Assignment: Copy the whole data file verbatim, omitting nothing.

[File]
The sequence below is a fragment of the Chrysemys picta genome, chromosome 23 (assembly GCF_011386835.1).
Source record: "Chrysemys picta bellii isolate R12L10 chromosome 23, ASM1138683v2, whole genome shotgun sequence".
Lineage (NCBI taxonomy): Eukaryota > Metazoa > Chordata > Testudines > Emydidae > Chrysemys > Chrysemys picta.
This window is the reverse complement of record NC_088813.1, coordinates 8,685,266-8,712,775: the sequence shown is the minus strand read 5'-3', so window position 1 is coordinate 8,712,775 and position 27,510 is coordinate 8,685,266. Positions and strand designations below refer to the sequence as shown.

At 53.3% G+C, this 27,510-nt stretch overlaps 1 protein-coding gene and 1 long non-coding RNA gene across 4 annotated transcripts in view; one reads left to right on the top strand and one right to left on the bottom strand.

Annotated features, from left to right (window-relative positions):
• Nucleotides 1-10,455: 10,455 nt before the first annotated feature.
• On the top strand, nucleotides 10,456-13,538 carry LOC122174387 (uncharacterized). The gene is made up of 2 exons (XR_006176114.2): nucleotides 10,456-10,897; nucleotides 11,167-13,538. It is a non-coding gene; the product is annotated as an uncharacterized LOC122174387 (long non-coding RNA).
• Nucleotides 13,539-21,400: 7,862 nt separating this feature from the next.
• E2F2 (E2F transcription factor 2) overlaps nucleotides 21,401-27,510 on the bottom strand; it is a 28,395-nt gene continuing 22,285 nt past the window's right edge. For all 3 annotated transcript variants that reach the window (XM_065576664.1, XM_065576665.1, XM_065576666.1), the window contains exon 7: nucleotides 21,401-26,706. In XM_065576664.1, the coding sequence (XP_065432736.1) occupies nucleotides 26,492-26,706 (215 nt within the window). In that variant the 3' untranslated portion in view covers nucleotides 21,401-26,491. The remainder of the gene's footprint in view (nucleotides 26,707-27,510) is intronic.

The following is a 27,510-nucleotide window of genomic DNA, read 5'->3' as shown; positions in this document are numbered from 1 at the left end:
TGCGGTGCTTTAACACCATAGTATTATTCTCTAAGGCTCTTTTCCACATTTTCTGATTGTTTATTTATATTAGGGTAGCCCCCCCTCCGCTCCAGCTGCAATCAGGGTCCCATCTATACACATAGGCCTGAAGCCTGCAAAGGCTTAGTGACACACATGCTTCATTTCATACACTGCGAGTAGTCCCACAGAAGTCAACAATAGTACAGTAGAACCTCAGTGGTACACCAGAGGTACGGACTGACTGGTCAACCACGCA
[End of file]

The sequence below is a fragment of the Chrysemys picta genome, chromosome 23 (assembly GCF_011386835.1).
Source record: "Chrysemys picta bellii isolate R12L10 chromosome 23, ASM1138683v2, whole genome shotgun sequence".
Lineage (NCBI taxonomy): Eukaryota > Metazoa > Chordata > Testudines > Emydidae > Chrysemys > Chrysemys picta.
This window is the reverse complement of record NC_088813.1, coordinates 8,685,266-8,712,775: the sequence shown is the minus strand read 5'-3', so window position 1 is coordinate 8,712,775 and position 27,510 is coordinate 8,685,266. Positions and strand designations below refer to the sequence as shown.

At 53.3% G+C, this 27,510-nt stretch overlaps 1 protein-coding gene and 1 long non-coding RNA gene across 4 annotated transcripts in view; one reads left to right on the top strand and one right to left on the bottom strand.

Annotated features, from left to right (window-relative positions):
• Nucleotides 1-10,455: 10,455 nt before the first annotated feature.
• On the top strand, nucleotides 10,456-13,538 carry LOC122174387 (uncharacterized). The gene is made up of 2 exons (XR_006176114.2): nucleotides 10,456-10,897; nucleotides 11,167-13,538. It is a non-coding gene; the product is annotated as an uncharacterized LOC122174387 (long non-coding RNA).
• Nucleotides 13,539-21,400: 7,862 nt separating this feature from the next.
• E2F2 (E2F transcription factor 2) overlaps nucleotides 21,401-27,510 on the bottom strand; it is a 28,395-nt gene continuing 22,285 nt past the window's right edge. For all 3 annotated transcript variants that reach the window (XM_065576664.1, XM_065576665.1, XM_065576666.1), the window contains exon 7: nucleotides 21,401-26,706. In XM_065576664.1, the coding sequence (XP_065432736.1) occupies nucleotides 26,492-26,706 (215 nt within the window). In that variant the 3' untranslated portion in view covers nucleotides 21,401-26,491. The remainder of the gene's footprint in view (nucleotides 26,707-27,510) is intronic.

The following is a 27,510-nucleotide window of genomic DNA, read 5'->3' as shown; positions in this document are numbered from 1 at the left end:
TGCGGTGCTTTAACACCATAGTATTATTCTCTAAGGCTCTTTTCCACATTTTCTGATTGTTTATTTATATTAGGGTAGCCCCCCCTCCGCTCCAGCTGCAATCAGGGTCCCATCTATACACATAGGCCTGAAGCCTGCAAAGGCTTAGTGACACACATGCTTCATTTCATACACTGCGAGTAGTCCCACAGAAGTCAACAATAGTACAGTAGAACCTCAGTGGTACACCAGAGGTACGGACTGACTGGTCAACCACGCA